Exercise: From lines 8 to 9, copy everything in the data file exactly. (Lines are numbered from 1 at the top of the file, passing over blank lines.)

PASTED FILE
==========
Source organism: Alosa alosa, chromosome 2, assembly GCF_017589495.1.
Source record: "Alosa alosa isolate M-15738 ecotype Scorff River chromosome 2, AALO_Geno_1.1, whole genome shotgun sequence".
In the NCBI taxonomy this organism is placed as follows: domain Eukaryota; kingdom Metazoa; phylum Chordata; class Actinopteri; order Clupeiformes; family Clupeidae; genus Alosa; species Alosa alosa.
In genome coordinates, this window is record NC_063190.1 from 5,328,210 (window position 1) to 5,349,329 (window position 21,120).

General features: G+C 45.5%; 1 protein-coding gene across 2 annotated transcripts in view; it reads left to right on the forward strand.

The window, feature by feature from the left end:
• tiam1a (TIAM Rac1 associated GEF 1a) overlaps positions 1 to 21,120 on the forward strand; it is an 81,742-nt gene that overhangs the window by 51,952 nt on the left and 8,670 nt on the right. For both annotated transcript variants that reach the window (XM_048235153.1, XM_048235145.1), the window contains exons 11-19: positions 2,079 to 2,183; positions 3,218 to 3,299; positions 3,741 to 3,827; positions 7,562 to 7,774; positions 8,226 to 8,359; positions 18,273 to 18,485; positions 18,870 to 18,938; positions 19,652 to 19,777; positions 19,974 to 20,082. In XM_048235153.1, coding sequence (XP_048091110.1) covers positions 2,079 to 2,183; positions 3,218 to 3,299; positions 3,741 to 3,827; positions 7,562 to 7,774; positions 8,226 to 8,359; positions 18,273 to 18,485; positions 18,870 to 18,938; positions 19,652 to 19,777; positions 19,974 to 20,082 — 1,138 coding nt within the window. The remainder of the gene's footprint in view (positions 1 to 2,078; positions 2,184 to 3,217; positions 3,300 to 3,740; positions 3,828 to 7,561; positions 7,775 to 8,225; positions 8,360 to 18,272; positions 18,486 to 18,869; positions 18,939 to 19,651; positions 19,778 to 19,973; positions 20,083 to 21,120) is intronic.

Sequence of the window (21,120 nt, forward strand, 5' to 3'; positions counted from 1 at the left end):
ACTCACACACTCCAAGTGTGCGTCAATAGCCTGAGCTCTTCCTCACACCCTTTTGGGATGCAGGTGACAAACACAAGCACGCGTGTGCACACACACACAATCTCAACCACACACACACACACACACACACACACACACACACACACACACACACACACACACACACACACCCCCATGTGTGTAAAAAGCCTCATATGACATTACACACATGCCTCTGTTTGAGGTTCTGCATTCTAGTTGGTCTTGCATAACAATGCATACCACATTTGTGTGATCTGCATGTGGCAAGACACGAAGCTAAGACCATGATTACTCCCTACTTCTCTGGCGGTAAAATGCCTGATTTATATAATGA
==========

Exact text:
Sequence of the window (21,120 nt, forward strand, 5' to 3'; positions counted from 1 at the left end):
ACTCACACACTCCAAGTGTGCGTCAATAGCCTGAGCTCTTCCTCACACCCTTTTGGGATGCAGGTGACAAACACAAGCACGCGTGTGCACACACACACAATCTCAACCACACACACACACACACACACACACACACACACACACACACACACACACACACACACACACACCCCCATGTGTGTAAAAAGCCTCATATGACATTACACACATGCCTCTGTTTGAGGTTCTGCATTCTAGTTGGTCTTGCATAACAATGCATACCACATTTGTGTGATCTGCATGTGGCAAGACACGAAGCTAAGACCATGATTACTCCCTACTTCTCTGGCGGTAAAATGCCTGATTTATATAATGA